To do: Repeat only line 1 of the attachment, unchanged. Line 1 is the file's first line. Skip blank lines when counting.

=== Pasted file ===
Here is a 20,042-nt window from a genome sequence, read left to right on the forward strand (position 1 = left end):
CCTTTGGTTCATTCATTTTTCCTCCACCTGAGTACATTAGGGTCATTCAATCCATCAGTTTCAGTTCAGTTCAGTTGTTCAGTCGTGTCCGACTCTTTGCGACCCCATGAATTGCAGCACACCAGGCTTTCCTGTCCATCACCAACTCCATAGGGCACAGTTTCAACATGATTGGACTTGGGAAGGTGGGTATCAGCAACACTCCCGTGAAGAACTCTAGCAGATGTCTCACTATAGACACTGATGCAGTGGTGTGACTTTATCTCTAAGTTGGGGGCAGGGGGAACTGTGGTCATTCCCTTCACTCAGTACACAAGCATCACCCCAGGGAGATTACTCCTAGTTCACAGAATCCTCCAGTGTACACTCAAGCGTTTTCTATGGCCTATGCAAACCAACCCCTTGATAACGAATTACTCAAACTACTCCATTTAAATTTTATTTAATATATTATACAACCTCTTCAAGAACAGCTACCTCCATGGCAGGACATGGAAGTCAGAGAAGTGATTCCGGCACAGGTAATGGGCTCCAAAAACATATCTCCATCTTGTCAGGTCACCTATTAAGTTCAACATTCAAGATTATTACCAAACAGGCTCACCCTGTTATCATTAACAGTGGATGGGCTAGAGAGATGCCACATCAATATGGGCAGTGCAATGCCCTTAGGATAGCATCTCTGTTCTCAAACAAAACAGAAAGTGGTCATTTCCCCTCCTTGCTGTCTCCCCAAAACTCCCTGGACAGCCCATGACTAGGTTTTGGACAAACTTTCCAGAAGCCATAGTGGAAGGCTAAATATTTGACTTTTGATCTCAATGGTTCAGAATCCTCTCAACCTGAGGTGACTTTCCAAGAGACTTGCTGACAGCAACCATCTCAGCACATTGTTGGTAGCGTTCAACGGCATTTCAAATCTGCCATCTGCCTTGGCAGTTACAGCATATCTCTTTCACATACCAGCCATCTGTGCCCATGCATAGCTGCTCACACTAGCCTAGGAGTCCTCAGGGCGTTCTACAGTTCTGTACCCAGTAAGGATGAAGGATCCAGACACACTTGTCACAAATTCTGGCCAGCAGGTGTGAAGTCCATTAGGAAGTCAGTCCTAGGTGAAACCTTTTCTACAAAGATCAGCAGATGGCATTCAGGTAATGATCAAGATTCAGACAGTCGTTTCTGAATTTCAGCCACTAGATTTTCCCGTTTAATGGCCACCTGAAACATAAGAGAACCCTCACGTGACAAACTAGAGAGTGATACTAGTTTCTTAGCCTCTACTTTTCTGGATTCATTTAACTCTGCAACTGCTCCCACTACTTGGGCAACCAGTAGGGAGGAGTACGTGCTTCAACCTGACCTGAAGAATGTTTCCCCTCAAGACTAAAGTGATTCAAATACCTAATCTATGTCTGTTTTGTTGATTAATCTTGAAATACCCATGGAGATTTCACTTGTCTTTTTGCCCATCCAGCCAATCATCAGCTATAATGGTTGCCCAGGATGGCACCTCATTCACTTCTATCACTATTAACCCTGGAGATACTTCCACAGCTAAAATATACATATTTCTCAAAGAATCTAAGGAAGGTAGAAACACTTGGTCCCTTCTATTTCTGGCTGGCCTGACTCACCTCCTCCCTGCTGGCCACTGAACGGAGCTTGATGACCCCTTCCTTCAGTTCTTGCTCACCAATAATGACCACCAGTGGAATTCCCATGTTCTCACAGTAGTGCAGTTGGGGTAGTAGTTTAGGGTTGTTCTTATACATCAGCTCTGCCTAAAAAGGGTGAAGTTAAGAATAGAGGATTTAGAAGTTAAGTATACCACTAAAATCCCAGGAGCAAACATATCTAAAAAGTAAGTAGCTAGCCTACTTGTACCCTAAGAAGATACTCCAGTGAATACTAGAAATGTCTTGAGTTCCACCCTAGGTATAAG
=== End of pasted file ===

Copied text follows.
Here is a 20,042-nt window from a genome sequence, read left to right on the forward strand (position 1 = left end):